Banks and Brokerage Firms: How Safe Am I?

In light of the recent headlines around bank failures, which may have brought back some very bad memories for those investors who lived through the 2008 financial crisis, it is helpful to examine what the rules are in order to sleep better at night.


When it comes to a bank or a credit union, your deposits are insured up to $250,000 per depositor with the Federal Depository Insurance Corporation (FDIC) or the National Credit Union Administration (NCUA).  That ratio is per institution, not per account number.    As a result, opening two separate joint accounts with your spouse in the exact same title will not increase your coverage.    Additionally, adding a beneficiary such as a child or sibling onto an account will add an additional $250,000 per beneficiary.    This is called a Payable on Death (POD).   However, the FDIC limits this to a maximum of six beneficiaries.


We strongly encourage individuals to stay within the FDIC/NCUA limits allowable.   Recently, the FDIC has extended unlimited deposit insurance to institutions such as Signature Bank and Silicon Valley Bank.  However, there is no guarantee this will be the case with all banks.   The manner in which these banks saw increased FDIC limits is already in question.  Under the 2010 Dodd-Frank bill, the Federal regulators have the authority to raise the deposit cap to cover all accounts should a “liquidity event” take place.   However, this is only after an expedited vote by the U.S. Congress, which hasn’t yet happened.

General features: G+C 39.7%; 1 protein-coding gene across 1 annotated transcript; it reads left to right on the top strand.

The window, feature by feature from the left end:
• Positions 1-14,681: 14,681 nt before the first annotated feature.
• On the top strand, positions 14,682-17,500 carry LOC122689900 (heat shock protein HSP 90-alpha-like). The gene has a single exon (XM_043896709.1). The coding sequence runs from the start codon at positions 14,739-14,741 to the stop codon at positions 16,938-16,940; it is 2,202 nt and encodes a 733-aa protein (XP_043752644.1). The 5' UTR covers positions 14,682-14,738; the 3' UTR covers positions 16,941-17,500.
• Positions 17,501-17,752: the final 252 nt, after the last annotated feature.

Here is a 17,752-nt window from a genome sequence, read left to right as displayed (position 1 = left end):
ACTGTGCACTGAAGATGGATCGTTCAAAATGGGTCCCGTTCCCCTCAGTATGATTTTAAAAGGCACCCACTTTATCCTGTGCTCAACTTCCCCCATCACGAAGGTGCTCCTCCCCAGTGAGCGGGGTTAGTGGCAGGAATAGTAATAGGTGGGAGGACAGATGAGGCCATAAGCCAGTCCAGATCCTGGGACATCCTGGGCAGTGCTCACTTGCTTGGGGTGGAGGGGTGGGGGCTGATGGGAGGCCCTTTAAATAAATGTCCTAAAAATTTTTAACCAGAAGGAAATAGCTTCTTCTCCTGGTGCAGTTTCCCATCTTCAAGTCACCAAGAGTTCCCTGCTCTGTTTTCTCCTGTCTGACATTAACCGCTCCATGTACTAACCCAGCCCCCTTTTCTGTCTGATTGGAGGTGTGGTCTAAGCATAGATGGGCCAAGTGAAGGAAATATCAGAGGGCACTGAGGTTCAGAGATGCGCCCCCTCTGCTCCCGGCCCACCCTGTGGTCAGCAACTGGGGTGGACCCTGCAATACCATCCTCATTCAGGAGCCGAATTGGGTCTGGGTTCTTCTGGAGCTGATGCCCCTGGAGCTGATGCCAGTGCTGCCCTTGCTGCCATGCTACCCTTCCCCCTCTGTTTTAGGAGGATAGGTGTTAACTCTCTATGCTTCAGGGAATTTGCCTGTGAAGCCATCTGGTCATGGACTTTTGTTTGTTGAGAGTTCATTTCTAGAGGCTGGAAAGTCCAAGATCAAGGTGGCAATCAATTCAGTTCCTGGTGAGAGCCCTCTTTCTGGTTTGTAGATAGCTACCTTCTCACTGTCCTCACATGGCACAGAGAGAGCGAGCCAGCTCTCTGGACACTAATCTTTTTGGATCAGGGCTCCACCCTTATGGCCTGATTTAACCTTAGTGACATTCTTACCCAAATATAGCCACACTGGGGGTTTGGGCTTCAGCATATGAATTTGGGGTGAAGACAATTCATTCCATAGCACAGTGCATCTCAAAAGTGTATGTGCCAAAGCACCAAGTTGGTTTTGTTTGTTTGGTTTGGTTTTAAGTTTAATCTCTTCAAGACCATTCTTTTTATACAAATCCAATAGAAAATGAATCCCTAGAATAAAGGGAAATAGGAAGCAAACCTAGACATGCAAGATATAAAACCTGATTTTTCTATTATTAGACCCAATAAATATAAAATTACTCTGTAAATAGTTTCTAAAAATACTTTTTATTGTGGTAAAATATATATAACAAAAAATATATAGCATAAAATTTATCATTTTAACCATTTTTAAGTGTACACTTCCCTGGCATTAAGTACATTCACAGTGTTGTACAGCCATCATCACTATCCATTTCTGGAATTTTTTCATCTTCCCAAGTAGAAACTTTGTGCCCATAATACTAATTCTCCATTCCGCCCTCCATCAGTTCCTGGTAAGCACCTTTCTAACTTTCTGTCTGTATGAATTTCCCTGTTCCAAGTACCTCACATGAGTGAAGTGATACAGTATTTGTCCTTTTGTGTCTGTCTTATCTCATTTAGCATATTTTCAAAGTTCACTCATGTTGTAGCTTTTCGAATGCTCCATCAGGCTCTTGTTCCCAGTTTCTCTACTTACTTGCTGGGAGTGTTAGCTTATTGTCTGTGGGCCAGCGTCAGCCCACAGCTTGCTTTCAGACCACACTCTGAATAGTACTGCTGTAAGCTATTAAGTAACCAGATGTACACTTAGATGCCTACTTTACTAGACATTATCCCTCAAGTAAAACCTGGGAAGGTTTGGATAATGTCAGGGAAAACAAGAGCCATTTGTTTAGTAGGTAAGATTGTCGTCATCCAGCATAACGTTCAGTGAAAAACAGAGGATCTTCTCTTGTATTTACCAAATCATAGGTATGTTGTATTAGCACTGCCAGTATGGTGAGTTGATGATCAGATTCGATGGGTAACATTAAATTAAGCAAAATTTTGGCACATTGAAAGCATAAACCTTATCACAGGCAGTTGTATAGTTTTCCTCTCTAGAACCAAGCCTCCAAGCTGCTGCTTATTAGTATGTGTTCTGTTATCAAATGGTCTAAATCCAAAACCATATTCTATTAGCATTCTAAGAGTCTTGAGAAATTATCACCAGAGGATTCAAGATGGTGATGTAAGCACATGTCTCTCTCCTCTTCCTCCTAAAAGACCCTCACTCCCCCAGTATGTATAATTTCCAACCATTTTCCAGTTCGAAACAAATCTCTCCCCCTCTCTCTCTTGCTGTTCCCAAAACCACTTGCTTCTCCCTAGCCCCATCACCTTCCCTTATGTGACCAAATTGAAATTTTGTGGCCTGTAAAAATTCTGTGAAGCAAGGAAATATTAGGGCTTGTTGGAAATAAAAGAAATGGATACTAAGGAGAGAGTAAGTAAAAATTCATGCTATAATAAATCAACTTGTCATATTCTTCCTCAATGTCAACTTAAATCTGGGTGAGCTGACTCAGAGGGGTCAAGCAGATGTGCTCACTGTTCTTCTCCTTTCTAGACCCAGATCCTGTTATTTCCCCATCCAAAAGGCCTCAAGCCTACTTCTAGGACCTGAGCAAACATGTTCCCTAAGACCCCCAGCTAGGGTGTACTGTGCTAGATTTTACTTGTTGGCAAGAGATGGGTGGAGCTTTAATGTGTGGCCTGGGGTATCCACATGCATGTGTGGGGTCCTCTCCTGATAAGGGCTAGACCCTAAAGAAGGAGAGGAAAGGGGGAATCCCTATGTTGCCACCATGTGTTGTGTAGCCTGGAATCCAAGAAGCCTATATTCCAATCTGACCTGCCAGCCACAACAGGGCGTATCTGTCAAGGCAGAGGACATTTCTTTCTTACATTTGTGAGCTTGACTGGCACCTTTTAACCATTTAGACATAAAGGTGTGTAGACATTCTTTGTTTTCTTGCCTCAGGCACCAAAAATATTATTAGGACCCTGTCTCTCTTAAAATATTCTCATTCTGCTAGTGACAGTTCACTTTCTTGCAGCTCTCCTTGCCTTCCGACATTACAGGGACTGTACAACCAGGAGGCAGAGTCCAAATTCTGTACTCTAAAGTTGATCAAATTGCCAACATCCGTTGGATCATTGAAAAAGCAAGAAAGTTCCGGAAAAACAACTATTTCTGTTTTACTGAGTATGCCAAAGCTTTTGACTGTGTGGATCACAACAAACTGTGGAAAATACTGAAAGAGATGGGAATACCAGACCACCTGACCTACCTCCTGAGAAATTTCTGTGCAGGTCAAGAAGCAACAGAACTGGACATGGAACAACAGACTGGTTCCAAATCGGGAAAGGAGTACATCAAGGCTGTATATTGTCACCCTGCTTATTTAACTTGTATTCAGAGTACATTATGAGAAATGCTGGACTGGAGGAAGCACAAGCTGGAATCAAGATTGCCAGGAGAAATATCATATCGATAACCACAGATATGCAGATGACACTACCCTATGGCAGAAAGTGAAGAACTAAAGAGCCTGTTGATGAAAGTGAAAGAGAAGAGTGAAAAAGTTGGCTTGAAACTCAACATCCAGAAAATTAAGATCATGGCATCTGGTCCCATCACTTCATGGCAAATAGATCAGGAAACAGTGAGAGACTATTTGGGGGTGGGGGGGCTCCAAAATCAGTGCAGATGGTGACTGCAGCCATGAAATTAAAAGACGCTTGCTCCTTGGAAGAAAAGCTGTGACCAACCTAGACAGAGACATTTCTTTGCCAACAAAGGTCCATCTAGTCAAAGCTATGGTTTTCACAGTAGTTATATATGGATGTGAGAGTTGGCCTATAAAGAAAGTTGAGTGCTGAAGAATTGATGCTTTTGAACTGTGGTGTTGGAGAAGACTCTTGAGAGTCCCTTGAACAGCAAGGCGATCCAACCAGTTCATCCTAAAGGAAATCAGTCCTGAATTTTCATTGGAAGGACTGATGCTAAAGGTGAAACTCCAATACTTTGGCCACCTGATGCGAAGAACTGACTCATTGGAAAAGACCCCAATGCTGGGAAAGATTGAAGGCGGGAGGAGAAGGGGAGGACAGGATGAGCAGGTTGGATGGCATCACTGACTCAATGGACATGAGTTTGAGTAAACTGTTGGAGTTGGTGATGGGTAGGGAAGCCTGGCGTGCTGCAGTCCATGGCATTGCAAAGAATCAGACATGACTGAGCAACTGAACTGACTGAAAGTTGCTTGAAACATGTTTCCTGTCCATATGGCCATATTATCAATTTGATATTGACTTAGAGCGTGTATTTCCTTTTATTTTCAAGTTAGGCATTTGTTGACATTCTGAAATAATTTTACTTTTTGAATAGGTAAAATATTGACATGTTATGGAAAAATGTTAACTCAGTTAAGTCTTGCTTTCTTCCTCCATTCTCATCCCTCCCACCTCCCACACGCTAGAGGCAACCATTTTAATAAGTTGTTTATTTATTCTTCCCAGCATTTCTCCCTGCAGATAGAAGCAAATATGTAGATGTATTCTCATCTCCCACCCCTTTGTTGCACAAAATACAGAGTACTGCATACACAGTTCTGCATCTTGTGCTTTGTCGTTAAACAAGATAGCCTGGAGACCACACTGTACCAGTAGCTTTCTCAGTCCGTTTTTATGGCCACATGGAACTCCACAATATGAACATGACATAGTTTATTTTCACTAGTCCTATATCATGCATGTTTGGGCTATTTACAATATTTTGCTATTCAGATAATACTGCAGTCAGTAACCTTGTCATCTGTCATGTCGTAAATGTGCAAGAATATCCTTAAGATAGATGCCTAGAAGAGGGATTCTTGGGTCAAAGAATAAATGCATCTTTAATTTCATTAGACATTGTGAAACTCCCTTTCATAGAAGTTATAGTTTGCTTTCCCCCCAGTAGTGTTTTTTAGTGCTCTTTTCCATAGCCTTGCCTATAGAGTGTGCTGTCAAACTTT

The selection of certain banks to have unlimited deposits as opposed to other banks creates a number of rather obvious potential problems.   However, permanent unlimited deposit insurance creates a whole host of other longer-term issues.  Imagine if all deposits were unlimited.   Savers would likely overwhelmingly chase the highest rates, which would place more money in the institutions that take the highest risk, thereby encouraging more risk in the financial system.


As a saver and investor, it is important to know how and where you are protected.   When you are a depositor at a bank, your deposit is your asset.  To the bank it is a liability.   The deposits in your name are subject to the creditors of that bank in the event of a default over whatever the allowable insurance limits are over that time.   This is because banks lend out their monetary base as much as a 10-1 ratio under the Fractional Reserve Lending System.   The mechanics of that system are quite complicated and beyond the scope of this article.  What is important to know is that your deposits above the limit can very much be at risk.